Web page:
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Elizabeth Lowell on Romance & the Evolution of Self-Publishing

19051Author Elizabeth Lowell has been writing romantic thrillers for almost 30 years. The best selling author, who got her start in traditional publishing, is now taking advantage of her genre’s popularity in eBooks by self-publishing many of her backlist titles. We caught up with Lowell to discuss how the romance genre has evolved over the years and how she is harnessing the digital changes that are currently taking place in publishing.

GalleyCat (GC): As a veteran to romance thrillers, what do you think of the surge in popularity of this genre in recent years? How has the market evolved over the years?

Elizabeth Lowell (EL): It’s fantastic that the market for romantic suspense has exploded in the last decade or so.  It’s a great time to be a genre fiction writer–and reader–in general. Sub genres like romantic suspense, historical romance, etc. tend to come and go and often return again to popularity. Reader preferences are definitely cyclical things and all of these categories have flourished, faded and then died back to a core of fans, then risen once again. Romantic suspense in particular has been very popular for the last 25 years or so, which I think tends to indicate there was a pent up demand that was not being met by the market.

Another reason there are so many romantic suspense titles on the bestseller lists is that with the rise of digital publishing, authors are able to rapidly respond to perceived market changes. When every other post on your website is asking for more romantic suspense, it’s hard to ignore, and rather easy to pivot and start plotting your next book to address those demands. I am writing popular fiction after all, and it’s very satisfying when reader demand intersects with your interests as an author. It’s truly the best of all worlds.

GC: What are you doing today to market your books that you didn’t do in the past?

EL: A great deal!  It used to be sufficient to answer the occasional fanmail letter and go to a convention once a year.  Those days are rapidly over and readers are seeking direct and personal contact with their favorite authors. Readers want to feel a connection with the author that goes beyond the books and often includes a community of other fans. Facebook, Goodreads, elizabethlowell.com bulletin boards and now even Twitter and Pinterest sites are giving fans daily access to the author that takes the relationship out into the public sphere. In the past, the publisher was the one who controlled access of the writer to the markets and the fans.  The publisher helped conceptualize and shape the author’s public persona and then would present that model to their distribution channels and fans. Now the author has the responsibility on a daily basis to build and sustain a digital relationship with fans that feels personal and authentic.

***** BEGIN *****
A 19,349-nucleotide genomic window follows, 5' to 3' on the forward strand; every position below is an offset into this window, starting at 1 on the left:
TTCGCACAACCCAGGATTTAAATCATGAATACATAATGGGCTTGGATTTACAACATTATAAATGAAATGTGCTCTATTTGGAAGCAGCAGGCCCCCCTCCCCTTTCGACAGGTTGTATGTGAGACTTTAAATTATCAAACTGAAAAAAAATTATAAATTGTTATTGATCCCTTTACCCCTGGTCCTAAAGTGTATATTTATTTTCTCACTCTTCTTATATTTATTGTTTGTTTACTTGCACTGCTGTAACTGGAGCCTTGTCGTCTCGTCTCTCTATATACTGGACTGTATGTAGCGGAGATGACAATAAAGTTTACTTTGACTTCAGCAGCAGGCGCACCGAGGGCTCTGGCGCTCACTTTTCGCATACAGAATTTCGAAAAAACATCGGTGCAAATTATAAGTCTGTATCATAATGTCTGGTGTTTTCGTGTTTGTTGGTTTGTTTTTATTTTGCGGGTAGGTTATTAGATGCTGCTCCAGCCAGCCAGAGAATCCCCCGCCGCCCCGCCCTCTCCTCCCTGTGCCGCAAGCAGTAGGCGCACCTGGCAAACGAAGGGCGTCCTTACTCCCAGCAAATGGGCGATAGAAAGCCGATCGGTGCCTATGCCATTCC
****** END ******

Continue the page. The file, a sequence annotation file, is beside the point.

GC: How are you taking advantage of new technologies to help sell backlist titles?

EL: I am in the position of having a mixed backlist, part of which I own, and the rest of which is controlled by my publisher. With the backlist I self-publish, I am able to analyze my own real-time sales data and respond rapidly to opportunities that crop up to publicize my older titles. For example, when I have an upcoming front list book release, I will be able to carry out a series of promotions on any backlist titles that are in the same genre, have a similar backdrop, or anything else that might give them crossover appeal. I can then use all of my social media tools to publicize these promotions. By analyzing sales and responses to my social media efforts in real time, I can quickly pivot to another backlist title or strategy if I’m not getting the desired results. The experience has been both exhilarating and time-consuming, even exhausting at times. But I’ve found that everything I do to sell more backlist titles has a synergistic effect on sales for my new front list books. Essentially, there is no backlist without new releases coming out on a regular basis.

GC: How has digital changed the self-publishing world?

EL: Self-publishing used to be called vanity press and was stigmatized by the public. Readers were hungry for instant access to books — no more waiting through a 2-year publishing cycle and standing in line for the midnight release of a much anticipated hardcover novel or paperback rollover. Now they can log in to their preferred vendor and purchase in the middle of the night, as the plane they are on prepares to push back from the jetway, in any country around the world. Reading has truly gone international with the advent of digital self-publishing on the scale we have it now.  The term “self-publishing” has almost nothing to do with the modern reality, which is to say, that much of the best and brightest authors in commercial fiction have some type of digital self-publishing footprint.  The stigma of “vanity press” is much reduced when the self-published author’s name appears in the same search results as the top-tier authors in traditional publishing. Frankly, readers don’t care how a book was published: they want to be entertained.

On the reader side, digital self-publishing has been a boon to those super-readers who are always on the hunt for a new book or author to add to their extensive digital collections. There is nothing but a key word search between them and a list of books that will satisfy whatever specific interest a reader has. The rise of digital has turned self-publishing into a mainstream business that is becoming central to the commercial fiction industry, rather than an extreme niche filled with personal histories and the occasional novel that dominated the vanity presses of the past.

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